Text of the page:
Boxing bullied out of the Kinahan business on eve of Fury versus Whyte

“I think crime pays. You travel a lot.”

Woody Allen

Fighters always attract a troupe of colourful characters. Their money, and their potential to be parted from it, even more. Sycophants. Chancers. Criminals. Sugar Ray Robinson, the greatest of them all, engaged a parade of the bizarre and the harmless. From a person with Dwarfism, employed for no discernible reason beyond the novelty of their height, to a pair charged with whistling while the shimmering Robinson worked – if Gilbert Rogin’s obituary of April 24th 1989, by way of coincidence, is to be taken as a gospel of the period.

The great man danced in an era in which dressing room visitors were far from harmless, and in a shady world where the advice of ‘advisors’ was always followed. Boxing’s enduring chaos is fertile territory for organised crime. In the 1950s, a period oft considered a golden age, the Mob were manifestly the king makers within the sport.

On the eve of the heavyweight title fight between Tyson Fury and Dillian Whyte, Daniel Kinahan’s growing influence within boxing’s many lucrative shadows, including a documented advisory capacity in Fury’s later career, has finally been arrested.

If not the man himself. It is a story perhaps only at its beginning.

Continue reading “Boxing bullied out of the Kinahan business on eve of Fury versus Whyte”

Not fighting; the new fighting

In my preparation of notes for this weekend’s clash between Welterweights Keith Thurman and Josesito Lopez I was struck by the inactivity of both men; Thurman returns from a prolonged sabbatical following elbow surgery and Lopez fights for the first time in almost a year. As the attraction in the fight, Thurman’s absence has been well documented and largely explainable but their respective inactivity is reflective of a broader trend in boxing, particularly among those who have punched and parried their way to the top of their division.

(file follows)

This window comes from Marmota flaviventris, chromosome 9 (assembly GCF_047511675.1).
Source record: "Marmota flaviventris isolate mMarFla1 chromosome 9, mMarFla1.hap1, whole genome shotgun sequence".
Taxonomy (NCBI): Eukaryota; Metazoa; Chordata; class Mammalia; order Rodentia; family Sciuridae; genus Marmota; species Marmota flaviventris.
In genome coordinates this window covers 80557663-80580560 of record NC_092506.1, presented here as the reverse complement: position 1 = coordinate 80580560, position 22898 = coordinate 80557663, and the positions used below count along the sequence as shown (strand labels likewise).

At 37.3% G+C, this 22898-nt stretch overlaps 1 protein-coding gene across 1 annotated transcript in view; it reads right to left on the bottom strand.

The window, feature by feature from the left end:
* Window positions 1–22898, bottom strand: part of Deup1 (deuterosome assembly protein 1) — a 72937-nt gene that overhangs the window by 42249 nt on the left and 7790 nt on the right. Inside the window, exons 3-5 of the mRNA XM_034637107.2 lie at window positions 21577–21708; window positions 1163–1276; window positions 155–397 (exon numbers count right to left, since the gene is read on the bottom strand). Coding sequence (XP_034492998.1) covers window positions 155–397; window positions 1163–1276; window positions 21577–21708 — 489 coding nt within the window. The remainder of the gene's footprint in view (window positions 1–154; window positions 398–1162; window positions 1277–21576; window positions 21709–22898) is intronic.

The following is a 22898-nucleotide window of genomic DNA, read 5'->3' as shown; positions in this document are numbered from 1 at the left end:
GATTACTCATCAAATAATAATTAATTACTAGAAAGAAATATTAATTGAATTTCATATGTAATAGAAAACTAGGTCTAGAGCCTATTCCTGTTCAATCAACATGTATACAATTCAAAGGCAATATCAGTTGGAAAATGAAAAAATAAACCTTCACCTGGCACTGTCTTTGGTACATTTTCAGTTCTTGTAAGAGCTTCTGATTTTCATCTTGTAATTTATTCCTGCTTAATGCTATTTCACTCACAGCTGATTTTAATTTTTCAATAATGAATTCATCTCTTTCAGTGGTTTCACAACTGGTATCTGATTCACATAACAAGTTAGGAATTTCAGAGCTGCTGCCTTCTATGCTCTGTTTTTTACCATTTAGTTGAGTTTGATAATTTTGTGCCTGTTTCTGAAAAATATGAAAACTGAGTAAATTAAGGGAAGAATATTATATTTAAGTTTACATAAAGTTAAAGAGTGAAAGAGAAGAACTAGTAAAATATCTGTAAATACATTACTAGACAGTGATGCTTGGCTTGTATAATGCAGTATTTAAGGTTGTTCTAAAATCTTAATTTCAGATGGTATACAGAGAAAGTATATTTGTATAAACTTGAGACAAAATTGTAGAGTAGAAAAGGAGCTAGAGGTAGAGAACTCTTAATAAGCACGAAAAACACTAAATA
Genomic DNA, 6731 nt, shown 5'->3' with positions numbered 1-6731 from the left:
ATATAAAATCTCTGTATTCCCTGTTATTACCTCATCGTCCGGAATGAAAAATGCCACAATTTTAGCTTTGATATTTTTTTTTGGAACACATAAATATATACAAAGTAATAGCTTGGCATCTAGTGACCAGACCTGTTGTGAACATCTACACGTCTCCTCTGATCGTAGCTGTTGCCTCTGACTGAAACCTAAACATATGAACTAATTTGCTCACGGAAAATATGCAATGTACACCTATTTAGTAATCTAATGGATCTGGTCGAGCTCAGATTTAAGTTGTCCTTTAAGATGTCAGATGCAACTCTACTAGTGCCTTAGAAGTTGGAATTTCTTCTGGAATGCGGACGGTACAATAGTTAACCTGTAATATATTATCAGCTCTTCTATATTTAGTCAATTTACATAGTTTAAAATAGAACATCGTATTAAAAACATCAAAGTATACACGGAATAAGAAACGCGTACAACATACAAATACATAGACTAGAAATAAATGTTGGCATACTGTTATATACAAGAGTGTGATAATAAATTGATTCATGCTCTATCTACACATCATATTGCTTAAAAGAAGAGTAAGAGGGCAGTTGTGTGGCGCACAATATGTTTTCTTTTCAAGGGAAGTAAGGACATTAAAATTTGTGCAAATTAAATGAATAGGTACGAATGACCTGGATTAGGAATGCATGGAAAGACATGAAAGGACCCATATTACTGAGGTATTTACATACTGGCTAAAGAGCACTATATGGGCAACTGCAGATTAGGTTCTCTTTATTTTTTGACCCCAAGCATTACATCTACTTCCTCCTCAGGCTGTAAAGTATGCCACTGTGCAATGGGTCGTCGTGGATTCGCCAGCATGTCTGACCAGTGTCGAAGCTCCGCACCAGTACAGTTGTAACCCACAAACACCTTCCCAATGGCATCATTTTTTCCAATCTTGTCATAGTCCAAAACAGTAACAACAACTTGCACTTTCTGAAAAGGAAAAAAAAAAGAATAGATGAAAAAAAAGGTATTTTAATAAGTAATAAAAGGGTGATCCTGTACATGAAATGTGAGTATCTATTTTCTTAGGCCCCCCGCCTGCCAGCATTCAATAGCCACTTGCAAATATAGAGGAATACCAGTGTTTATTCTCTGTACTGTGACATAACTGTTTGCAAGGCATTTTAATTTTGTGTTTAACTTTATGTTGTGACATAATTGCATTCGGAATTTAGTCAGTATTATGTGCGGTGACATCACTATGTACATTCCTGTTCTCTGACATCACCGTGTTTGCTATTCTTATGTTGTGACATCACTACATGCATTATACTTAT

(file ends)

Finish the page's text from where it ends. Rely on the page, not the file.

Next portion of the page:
Not fighting has become customary. This ‘resting’, as old thespians may have once termed these periods of unemployment, is a point of frustration for many of us who remember a time when champions and contenders fought three, four and more times per calendar year. True, training has evolved. Accruing new voices from the doctrines of science, nutrition as well as a disparate parade of sorcerers and snake oil salesman from the grey-scale in between. A boxer’s ‘camp’ has now become an umbrella beneath which this entourage of analysts and soothsayers restore the abandoned physique to optimum and, in doing so, too frequently devour large swathes of calendar too.   Continue reading “Not fighting; the new fighting”

Link: Jake LaMotta speaks to the Scotsman

 

‘Raging Bull’ LaMotta hits out at demise of boxing

I never tire of hearing the opinions of boxing’s grandmasters and the ‘Raging Bull’ is one of the last remaining voices from the era in which he excelled. Tim Gaynor of the Scotsman has taken the time to ask Jake his opinions on the current state of boxing, his view on the rise of UFC and his own motivations and methods as a fighter. Of course, for fervant boxing fans some of the content is familiar ground and the famous ‘diabetes’ line he enjoys reciting to summarise the frequency with which he met nemesis Sugar Ray Robinson has another airing, but his opinion remains relevant and interesting. Click on the image above to read Tim’s interview.

Continue reading “Link: Jake LaMotta speaks to the Scotsman”

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